The Joint Task Force 2 is perhaps the most secretive of the special forces, with not even the Canadian government commenting on its actions or members. The members are unnamed, and remain that way even in court-marshal. Operating in total secrecy, this force is the elite of the Canadian Special Operations Forces Command, originating in April of 1993.
Not much else of the group is known regarding their training systems, although they specialize in counter terrorism. One member was court marshaled, however not even his identity was given away, raising questions as to the accountability of this force in carrying out their sworn duty.
The Special Forces Unit of the Pakistan Army, the SSG is widely known as one of the best and most effective special force units in the world. Formed in 1956, the force is split into seven battalions composed of 700 men divided into four companies then split into platoons and ten man teams (basically a whole lot of division happening).
Officers must have at least two years of military experience, and survive training so grueling (including an 18 mile swim) that only 5% of applicants make it. After this, they are given specialized training and then prepared for active duty.
JW GROM: Poland
Named in honor of the Silent Unseen WWII special polish force, JW GROM has been active since 1990, making them one of the newer specialized forces in the world. A member of the Polish Armed Forces, applicants are put through a battery of psychological and physical exams designed to weed out the weak.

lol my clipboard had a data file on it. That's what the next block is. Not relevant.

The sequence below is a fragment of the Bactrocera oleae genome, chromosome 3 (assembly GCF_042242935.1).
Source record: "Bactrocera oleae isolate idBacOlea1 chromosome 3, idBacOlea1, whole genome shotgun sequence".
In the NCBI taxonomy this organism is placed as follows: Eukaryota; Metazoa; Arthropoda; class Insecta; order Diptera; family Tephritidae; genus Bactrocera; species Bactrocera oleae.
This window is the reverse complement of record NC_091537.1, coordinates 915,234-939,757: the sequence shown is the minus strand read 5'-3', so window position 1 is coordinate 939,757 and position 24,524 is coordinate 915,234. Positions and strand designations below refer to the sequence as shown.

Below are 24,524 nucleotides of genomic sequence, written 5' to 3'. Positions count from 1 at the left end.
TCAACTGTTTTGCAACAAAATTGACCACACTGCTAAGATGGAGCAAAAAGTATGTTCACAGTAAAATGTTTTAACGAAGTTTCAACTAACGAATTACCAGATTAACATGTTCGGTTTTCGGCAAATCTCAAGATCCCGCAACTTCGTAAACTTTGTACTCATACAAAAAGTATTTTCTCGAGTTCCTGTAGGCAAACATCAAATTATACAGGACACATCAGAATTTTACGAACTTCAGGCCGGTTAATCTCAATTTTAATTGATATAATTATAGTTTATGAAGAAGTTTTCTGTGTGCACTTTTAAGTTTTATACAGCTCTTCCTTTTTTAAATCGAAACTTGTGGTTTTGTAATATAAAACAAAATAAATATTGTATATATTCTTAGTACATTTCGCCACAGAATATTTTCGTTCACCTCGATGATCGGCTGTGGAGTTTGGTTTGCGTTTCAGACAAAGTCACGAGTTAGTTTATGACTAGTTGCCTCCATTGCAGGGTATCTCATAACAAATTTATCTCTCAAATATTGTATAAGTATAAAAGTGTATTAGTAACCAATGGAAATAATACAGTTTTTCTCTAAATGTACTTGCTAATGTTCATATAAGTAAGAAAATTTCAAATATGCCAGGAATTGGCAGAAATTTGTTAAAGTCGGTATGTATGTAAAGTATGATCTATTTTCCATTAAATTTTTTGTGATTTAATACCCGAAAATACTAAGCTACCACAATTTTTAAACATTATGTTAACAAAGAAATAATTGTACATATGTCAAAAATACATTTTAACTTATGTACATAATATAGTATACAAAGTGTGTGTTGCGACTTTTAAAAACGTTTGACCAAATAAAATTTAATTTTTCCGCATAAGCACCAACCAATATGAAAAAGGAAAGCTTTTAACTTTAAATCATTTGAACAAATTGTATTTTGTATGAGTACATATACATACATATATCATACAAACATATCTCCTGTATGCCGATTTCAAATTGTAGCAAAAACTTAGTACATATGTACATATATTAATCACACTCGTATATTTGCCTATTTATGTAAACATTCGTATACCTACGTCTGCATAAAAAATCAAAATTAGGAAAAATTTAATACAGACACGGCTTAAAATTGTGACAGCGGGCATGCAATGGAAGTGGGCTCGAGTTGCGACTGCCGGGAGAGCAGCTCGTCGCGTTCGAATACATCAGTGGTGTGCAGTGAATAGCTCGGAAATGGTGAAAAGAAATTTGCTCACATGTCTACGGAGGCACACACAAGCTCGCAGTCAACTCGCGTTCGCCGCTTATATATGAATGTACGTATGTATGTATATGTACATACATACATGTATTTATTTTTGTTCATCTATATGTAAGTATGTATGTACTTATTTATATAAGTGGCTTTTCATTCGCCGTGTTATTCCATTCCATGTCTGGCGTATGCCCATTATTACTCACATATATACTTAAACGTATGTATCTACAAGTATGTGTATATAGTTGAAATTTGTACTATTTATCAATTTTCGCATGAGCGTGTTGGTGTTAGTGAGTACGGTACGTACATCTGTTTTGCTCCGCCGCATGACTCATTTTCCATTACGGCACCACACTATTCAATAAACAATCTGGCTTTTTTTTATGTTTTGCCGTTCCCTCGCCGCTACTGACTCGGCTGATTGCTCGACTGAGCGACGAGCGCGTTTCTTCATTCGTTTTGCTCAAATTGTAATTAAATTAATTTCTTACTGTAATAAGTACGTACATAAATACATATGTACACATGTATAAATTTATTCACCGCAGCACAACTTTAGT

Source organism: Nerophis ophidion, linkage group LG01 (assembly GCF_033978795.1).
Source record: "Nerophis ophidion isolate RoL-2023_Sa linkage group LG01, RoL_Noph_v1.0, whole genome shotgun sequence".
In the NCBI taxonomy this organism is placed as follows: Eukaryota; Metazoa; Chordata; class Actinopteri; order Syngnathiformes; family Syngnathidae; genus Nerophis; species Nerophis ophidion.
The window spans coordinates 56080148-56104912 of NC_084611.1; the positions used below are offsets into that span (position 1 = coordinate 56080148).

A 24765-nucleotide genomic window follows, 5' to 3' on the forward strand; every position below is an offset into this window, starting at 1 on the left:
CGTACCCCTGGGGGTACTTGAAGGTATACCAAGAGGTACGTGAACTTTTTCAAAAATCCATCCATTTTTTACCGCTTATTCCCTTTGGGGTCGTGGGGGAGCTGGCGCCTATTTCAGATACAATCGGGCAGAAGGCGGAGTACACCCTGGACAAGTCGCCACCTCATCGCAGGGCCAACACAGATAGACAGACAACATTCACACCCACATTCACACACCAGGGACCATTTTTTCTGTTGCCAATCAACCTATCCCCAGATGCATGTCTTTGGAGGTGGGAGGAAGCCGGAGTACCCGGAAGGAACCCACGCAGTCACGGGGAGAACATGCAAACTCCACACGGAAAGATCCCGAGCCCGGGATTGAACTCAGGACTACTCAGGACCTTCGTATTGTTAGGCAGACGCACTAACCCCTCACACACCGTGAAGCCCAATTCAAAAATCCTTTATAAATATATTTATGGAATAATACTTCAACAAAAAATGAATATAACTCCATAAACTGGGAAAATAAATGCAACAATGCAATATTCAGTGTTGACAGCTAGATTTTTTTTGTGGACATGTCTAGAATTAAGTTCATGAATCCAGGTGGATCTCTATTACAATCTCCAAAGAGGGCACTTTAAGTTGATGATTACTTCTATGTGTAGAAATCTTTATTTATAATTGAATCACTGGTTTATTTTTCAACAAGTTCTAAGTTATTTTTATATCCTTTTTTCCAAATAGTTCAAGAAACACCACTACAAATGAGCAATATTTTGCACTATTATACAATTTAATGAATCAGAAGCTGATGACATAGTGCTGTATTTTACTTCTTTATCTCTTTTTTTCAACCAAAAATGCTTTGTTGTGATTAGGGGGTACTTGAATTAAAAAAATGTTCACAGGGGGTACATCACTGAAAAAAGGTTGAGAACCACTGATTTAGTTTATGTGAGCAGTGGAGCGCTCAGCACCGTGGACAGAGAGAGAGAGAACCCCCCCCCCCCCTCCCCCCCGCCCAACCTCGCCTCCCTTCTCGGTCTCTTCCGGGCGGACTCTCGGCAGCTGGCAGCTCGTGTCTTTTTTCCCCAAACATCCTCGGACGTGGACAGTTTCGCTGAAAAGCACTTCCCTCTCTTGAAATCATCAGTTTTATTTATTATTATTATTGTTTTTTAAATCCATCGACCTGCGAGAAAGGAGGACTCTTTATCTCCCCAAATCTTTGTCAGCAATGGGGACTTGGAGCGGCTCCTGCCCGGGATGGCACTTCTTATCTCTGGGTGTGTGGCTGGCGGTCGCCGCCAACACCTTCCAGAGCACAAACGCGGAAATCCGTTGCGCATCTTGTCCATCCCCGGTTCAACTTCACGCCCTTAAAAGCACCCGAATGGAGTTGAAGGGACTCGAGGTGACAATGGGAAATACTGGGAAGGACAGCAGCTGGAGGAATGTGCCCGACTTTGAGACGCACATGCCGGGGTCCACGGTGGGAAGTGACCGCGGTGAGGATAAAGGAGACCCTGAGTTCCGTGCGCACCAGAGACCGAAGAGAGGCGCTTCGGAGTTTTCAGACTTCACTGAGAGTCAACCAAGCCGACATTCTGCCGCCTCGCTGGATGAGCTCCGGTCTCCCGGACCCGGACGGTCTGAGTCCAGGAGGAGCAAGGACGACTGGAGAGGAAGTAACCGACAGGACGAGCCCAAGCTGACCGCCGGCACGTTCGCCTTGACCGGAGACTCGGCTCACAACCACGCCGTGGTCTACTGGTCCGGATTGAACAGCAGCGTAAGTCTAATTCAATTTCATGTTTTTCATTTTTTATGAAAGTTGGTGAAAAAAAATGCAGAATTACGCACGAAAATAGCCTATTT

They also receive basic special operations training by the Swedish Navy and are divided into four-man teams, this group is highly adaptable, with nearly 75% of members are medics or paramedics, and most are capable of speaking two foreign languages fluently. The training is physically intense, as is the psychological examination in nearly all special forces units worldwide.
GSG 9: Germany
Like many other European anti-terrorist groups, the GSG 9 was formed in response to the massacre at the 1972 Olympics in Munich. This tragedy revealed the lack of a necessary force to defend citizens against terror attacks. The GSG 9 was founded in 1973, and is divided into eight units. Members must have at least two years experience in the German Police before becoming eligible to apply for training.
Training consists of a final interview, marksmanship training, physical exam, and psychological testing. Only one in five pass the training course and it lasts nearly 22-weeks. The identity of members are classified as top secret and further training is conducted with international counter terror units.